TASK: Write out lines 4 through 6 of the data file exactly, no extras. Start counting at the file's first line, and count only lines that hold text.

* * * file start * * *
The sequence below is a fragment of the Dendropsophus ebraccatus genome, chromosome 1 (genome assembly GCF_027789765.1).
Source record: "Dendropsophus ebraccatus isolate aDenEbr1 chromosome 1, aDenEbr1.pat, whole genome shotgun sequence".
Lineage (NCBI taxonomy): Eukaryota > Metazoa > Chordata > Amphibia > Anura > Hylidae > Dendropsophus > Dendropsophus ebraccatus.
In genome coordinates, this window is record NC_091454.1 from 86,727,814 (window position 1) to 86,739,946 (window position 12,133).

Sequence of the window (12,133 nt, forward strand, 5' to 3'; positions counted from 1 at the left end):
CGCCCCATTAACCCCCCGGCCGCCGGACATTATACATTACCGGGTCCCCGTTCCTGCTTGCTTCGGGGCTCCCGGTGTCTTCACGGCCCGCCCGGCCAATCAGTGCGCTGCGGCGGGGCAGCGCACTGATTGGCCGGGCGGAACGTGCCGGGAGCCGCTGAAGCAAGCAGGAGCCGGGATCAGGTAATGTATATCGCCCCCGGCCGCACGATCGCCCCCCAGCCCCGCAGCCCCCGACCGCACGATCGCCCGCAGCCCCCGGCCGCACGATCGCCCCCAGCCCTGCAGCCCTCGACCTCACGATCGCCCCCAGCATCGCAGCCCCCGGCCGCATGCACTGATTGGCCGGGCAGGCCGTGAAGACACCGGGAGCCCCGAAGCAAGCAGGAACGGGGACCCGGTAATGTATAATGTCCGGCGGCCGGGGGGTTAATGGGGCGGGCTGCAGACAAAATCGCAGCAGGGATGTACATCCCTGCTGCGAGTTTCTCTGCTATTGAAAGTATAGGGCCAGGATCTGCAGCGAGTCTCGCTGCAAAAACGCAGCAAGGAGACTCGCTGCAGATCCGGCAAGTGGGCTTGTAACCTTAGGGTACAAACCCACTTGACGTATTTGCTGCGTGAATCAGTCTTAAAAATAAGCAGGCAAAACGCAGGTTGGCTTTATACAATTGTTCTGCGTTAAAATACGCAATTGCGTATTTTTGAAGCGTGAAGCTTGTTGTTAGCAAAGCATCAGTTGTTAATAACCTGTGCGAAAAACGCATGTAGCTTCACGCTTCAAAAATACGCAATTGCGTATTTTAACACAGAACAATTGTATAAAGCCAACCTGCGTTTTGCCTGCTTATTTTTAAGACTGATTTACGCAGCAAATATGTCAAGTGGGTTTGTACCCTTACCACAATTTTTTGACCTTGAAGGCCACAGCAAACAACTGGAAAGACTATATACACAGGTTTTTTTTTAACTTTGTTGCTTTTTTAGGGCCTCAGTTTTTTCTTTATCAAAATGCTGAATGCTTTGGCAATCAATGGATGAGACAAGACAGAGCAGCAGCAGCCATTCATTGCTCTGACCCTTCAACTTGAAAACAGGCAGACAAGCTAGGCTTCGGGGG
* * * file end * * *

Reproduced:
In genome coordinates, this window is record NC_091454.1 from 86,727,814 (window position 1) to 86,739,946 (window position 12,133).

Sequence of the window (12,133 nt, forward strand, 5' to 3'; positions counted from 1 at the left end):
CGCCCCATTAACCCCCCGGCCGCCGGACATTATACATTACCGGGTCCCCGTTCCTGCTTGCTTCGGGGCTCCCGGTGTCTTCACGGCCCGCCCGGCCAATCAGTGCGCTGCGGCGGGGCAGCGCACTGATTGGCCGGGCGGAACGTGCCGGGAGCCGCTGAAGCAAGCAGGAGCCGGGATCAGGTAATGTATATCGCCCCCGGCCGCACGATCGCCCCCCAGCCCCGCAGCCCCCGACCGCACGATCGCCCGCAGCCCCCGGCCGCACGATCGCCCCCAGCCCTGCAGCCCTCGACCTCACGATCGCCCCCAGCATCGCAGCCCCCGGCCGCATGCACTGATTGGCCGGGCAGGCCGTGAAGACACCGGGAGCCCCGAAGCAAGCAGGAACGGGGACCCGGTAATGTATAATGTCCGGCGGCCGGGGGGTTAATGGGGCGGGCTGCAGACAAAATCGCAGCAGGGATGTACATCCCTGCTGCGAGTTTCTCTGCTATTGAAAGTATAGGGCCAGGATCTGCAGCGAGTCTCGCTGCAAAAACGCAGCAAGGAGACTCGCTGCAGATCCGGCAAGTGGGCTTGTAACCTTAGGGTACAAACCCACTTGACGTATTTGCTGCGTGAATCAGTCTTAAAAATAAGCAGGCAAAACGCAGGTTGGCTTTATACAATTGTTCTGCGTTAAAATACGCAATTGCGTATTTTTGAAGCGTGAAGCTTGTTGTTAGCAAAGCATCAGTTGTTAATAACCTGTGCGAAAAACGCATGTAGCTTCACGCTTCAAAAATACGCAATTGCGTATTTTAACACAGAACAATTGTATAAAGCCAACCTGCGTTTTGCCTGCTTATTTTTAAGACTGATTTACGCAGCAAATATGTCAAGTGGGTTTGTACCCTTACCACAATTTTTTGACCTTGAAGGCCACAGCAAACAACTGGAAAGACTATATACACAGGTTTTTTTTTAACTTTGTTGCTTTTTTAGGGCCTCAGTTTTTTCTTTATCAAAATGCTGAATGCTTTGGCAATCAATGGATGAGACAAGACAGAGCAGCAGCAGCCATTCATTGCTCTGACCCTTCAACTTGAAAACAGGCAGACAAGCTAGGCTTCGGGGG